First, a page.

Donald Haynes has the first in what promises to be a series of posts about John Wesley and Aldersgate. Haynes sets out in this piece to reduce what he sees as a mistaken view of Wesley as a spiritual icon without any days of doubt or struggle.
I have to admit, I do not run very often into the false idol Haynes is trying to knock down. To the contrary, I meet lots of United Methodists who are only too ready to nod when told about Wesley’s flaws, faults, and doubts. From my experience, the people called United Methodist do not suffer from an overly credulous or reverential treatment of John Wesley.
In Haynes’ effort to show that Wesley was not a monolithic figure, he brings in the venerable Richard Heitzenrater to assert that Wesley’s theology shifted in significant ways over the course of his ministry. Of course, whether this is true or not depends a great deal on what we mean by significant, but I personally have never been overwhelmed by the arguments that Wesley shifted ground on any of the bedrock commitments in his theology. There was some change, but the Wesley of the 1780s was preaching and advocating essentially the same things that the Wesley of the 1740s was.
Haynes appears concerned that we make the Aldersgate experience too important to Wesley and therefore to our theology, but it is hard to imagine how we could make too much of it. For Wesley, Aldersgate was about justification, and justification never dropped out of his theology. Indeed, he can be found highlighting the need for a Christian to experience both conviction and justification in his sermons, his journals, and his letters into the late years of his ministry.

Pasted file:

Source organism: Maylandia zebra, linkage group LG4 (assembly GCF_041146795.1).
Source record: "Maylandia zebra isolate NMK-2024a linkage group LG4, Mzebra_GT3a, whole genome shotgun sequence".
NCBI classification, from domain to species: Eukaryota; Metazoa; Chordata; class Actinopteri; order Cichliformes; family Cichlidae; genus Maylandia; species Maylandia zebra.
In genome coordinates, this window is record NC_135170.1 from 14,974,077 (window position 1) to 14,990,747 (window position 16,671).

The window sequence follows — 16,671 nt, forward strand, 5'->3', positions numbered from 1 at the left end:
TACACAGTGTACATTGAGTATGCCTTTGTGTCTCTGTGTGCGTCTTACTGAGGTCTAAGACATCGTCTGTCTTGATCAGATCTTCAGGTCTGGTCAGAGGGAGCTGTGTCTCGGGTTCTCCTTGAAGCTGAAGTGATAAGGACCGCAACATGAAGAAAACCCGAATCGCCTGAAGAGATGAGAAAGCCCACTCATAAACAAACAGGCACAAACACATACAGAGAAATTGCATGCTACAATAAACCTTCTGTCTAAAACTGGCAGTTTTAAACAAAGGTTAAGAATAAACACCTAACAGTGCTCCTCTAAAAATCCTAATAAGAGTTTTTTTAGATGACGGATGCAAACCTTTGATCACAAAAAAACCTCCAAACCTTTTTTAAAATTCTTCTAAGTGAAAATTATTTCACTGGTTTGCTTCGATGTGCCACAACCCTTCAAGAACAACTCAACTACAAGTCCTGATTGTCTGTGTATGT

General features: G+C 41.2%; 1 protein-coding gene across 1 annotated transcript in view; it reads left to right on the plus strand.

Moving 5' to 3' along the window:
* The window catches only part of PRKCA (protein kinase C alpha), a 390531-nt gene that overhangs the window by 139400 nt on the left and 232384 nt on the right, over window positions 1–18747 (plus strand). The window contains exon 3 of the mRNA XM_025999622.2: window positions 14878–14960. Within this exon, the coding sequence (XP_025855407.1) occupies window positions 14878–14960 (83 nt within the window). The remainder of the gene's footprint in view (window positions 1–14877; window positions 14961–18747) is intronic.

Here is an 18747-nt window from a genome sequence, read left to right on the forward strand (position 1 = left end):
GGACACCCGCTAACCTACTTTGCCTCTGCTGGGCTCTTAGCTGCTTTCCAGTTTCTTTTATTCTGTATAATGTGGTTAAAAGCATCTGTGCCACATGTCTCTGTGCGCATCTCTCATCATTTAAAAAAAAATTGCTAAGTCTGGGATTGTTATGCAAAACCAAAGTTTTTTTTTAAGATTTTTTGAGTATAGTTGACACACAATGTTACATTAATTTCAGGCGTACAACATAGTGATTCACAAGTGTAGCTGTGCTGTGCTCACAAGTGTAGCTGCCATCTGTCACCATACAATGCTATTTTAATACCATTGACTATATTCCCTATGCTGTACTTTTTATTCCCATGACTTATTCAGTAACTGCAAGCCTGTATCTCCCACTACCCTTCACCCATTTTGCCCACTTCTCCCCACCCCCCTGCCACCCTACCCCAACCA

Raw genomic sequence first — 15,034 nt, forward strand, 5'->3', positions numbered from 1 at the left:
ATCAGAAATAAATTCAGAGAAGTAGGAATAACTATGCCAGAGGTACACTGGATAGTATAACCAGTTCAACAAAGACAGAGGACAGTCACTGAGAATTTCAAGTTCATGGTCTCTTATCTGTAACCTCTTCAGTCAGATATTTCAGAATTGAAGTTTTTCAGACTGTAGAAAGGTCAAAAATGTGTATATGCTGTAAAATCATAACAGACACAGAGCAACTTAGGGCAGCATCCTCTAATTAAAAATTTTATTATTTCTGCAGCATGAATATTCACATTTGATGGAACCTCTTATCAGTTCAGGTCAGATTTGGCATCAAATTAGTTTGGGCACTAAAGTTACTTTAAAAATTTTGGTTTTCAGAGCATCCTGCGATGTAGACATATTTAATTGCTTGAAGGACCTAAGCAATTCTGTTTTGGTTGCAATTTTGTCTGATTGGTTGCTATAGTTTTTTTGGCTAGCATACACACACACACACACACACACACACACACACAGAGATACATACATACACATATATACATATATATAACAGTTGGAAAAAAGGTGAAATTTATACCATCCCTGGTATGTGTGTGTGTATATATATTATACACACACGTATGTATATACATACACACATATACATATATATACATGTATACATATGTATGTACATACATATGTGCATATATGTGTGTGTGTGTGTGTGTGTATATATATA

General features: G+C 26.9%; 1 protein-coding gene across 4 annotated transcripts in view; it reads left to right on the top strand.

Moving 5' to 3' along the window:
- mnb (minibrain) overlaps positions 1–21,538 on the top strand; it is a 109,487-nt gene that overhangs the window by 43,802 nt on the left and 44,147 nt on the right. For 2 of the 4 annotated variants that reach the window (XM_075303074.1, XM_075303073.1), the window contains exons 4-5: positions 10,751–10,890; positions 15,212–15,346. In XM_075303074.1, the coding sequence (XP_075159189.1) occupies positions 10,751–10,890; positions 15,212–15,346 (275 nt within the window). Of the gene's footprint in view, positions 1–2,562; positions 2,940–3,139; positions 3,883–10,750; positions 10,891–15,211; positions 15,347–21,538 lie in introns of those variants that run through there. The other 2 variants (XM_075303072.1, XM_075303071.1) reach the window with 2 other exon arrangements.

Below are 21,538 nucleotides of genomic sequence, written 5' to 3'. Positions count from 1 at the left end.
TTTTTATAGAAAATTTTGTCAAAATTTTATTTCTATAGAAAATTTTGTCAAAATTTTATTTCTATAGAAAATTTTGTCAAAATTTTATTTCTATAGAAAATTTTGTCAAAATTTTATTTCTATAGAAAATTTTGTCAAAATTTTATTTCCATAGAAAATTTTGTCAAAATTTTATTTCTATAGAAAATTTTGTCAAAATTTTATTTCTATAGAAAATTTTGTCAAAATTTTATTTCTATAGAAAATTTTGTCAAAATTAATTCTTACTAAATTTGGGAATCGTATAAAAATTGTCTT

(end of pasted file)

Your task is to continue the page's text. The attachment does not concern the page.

We might argue that not everyone has to have an Aldersgate experience to be justified, but the experiences of 1738 were hugely influential on both John and Charles Wesley. If you doubt that, try singing “O For a Thousand Tongues to Sing” or “And Can It Be” or many other hymns without being hit square in the face with the language of justification.
If there is a rash of over zealous Wesley heads out there who insist that John Wesley never experienced any doubts and never struggled with temptation and sin, well, I suppose they do need to be corrected. But I do not think the proper corrective is to suggest that Aldersgate was a minor event in Wesley’s faith. If we teach that, we risk teaching United Methodists that justification and conversion are optional or even detrimental to the life of faith.